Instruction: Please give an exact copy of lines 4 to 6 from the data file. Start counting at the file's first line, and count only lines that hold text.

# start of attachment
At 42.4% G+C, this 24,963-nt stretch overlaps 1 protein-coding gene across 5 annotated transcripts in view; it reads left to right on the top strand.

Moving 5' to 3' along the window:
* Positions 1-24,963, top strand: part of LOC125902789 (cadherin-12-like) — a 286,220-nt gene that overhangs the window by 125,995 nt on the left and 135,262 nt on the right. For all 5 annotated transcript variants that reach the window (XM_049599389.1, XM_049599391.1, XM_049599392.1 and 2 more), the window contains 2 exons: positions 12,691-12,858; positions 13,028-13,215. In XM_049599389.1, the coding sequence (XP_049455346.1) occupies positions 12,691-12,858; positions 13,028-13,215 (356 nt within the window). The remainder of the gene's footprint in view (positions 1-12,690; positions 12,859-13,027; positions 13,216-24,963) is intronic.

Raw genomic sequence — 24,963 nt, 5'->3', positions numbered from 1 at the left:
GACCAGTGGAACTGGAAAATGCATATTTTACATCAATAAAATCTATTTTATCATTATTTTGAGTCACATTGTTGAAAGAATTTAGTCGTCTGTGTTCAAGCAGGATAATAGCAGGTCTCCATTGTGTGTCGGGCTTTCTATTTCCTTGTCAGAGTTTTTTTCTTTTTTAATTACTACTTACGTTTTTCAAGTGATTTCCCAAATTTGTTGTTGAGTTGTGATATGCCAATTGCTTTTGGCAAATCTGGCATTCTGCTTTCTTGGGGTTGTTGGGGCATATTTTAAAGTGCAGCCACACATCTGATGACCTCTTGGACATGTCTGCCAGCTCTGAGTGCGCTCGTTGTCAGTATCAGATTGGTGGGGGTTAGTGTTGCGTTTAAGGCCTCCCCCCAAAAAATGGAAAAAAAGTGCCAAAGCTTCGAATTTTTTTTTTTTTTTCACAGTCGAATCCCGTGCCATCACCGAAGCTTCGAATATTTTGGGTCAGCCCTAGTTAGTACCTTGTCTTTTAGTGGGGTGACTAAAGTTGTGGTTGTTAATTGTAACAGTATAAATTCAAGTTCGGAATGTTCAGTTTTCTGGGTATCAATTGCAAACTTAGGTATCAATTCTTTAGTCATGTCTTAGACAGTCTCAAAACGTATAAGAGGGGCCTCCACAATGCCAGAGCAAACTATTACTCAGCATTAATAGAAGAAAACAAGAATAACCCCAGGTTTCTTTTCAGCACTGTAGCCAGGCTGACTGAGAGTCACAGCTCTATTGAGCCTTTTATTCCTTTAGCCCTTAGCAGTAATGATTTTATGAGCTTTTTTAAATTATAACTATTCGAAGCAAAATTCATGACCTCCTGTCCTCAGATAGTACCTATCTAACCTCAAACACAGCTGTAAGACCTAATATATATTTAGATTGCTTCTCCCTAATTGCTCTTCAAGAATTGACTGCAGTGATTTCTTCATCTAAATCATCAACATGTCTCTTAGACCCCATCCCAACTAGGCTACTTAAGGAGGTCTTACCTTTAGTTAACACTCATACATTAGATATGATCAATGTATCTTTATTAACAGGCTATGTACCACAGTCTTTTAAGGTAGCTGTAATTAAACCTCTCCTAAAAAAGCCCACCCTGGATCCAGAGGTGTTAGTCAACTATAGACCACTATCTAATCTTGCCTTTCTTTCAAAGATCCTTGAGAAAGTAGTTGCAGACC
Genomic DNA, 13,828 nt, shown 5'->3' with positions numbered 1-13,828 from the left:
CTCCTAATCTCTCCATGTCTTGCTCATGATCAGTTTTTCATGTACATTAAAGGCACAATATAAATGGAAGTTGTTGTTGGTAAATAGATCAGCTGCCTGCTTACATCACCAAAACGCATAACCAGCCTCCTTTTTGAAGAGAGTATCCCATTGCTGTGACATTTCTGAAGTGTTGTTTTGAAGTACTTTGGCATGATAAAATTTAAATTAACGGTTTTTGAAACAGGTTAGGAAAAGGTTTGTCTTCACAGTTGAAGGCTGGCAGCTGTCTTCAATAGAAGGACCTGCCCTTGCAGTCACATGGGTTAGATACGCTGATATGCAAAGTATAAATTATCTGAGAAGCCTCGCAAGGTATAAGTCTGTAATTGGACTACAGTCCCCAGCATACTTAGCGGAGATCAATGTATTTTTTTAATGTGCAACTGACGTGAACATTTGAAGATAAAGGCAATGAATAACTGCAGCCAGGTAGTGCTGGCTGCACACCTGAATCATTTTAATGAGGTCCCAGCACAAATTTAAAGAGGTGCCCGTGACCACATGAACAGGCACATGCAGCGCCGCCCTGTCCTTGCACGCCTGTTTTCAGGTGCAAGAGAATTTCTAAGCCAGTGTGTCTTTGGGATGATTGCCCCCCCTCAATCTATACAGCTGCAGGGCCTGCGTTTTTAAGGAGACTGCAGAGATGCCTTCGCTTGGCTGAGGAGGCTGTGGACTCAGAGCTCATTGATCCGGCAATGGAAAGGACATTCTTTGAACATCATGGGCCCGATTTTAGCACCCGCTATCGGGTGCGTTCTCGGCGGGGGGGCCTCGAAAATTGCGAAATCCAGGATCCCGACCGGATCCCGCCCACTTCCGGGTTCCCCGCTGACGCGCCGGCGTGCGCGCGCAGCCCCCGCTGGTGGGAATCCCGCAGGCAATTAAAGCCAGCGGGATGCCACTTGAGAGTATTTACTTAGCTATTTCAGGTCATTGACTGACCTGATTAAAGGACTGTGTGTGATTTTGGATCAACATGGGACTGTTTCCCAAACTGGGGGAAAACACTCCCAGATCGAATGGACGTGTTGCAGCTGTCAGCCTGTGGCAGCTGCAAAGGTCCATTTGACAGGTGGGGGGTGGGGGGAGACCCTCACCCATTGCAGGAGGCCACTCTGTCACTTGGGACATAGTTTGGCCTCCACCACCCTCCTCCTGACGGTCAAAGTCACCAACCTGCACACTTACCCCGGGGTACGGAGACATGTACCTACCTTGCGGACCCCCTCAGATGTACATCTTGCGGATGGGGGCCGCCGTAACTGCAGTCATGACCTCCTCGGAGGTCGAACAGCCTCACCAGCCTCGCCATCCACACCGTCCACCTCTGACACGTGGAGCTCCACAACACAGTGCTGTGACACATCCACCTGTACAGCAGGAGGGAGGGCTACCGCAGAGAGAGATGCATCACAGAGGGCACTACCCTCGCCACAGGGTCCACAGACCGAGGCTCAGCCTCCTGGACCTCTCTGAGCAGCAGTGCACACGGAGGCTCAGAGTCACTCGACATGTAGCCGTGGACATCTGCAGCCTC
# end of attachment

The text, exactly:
Raw genomic sequence — 24,963 nt, 5'->3', positions numbered from 1 at the left:
GACCAGTGGAACTGGAAAATGCATATTTTACATCAATAAAATCTATTTTATCATTATTTTGAGTCACATTGTTGAAAGAATTTAGTCGTCTGTGTTCAAGCAGGATAATAGCAGGTCTCCATTGTGTGTCGGGCTTTCTATTTCCTTGTCAGAGTTTTTTTCTTTTTTAATTACTACTTACGTTTTTCAAGTGATTTCCCAAATTTGTTGTTGAGTTGTGATATGCCAATTGCTTTTGGCAAATCTGGCATTCTGCTTTCTTGGGGTTGTTGGGGCATATTTTAAAGTGCAGCCACACATCTGATGACCTCTTGGACATGTCTGCCAGCTCTGAGTGCGCTCGTTGTCAGTATCAGATTGGTGGGGGTTAGTGTTGCGTTTAAGGCCTCCCCCCAAAAAATGGAAAAAAAGTGCCAAAGCTTCGAATTTTTTTTTTTTTTTCACAGTCGAATCCCGTGCCATCACCGAAGCTTCGAATATTTTGGGTCAGCCCTAGTTAGTACCTTGTCTTTTAGTGGGGTGACTAAAGTTGTGGTTGTTAATTGTAACAGTATAAATTCAAGTTCGGAATGTTCAGTTTTCTGGGTATCAATTGCAAACTTAGGTATCAATTCTTTAGTCATGTCTTAGACAGTCTCAAAACGTATAAGAGGGGCCTCCACAATGCCAGAGCAAACTATTACTCAGCATTAATAGAAGAAAACAAGAATAACCCCAGGTTTCTTTTCAGCACTGTAGCCAGGCTGACTGAGAGTCACAGCTCTATTGAGCCTTTTATTCCTTTAGCCCTTAGCAGTAATGATTTTATGAGCTTTTTTAAATTATAACTATTCGAAGCAAAATTCATGACCTCCTGTCCTCAGATAGTACCTATCTAACCTCAAACACAGCTGTAAGACCTAATATATATTTAGATTGCTTCTCCCTAATTGCTCTTCAAGAATTGACTGCAGTGATTTCTTCATCTAAATCATCAACATGTCTCTTAGACCCCATCCCAACTAGGCTACTTAAGGAGGTCTTACCTTTAGTTAACACTCATACATTAGATATGATCAATGTATCTTTATTAACAGGCTATGTACCACAGTCTTTTAAGGTAGCTGTAATTAAACCTCTCCTAAAAAAGCCCACCCTGGATCCAGAGGTGTTAGTCAACTATAGACCACTATCTAATCTTGCCTTTCTTTCAAAGATCCTTGAGAAAGTAGTTGCAGACC
Genomic DNA, 13,828 nt, shown 5'->3' with positions numbered 1-13,828 from the left: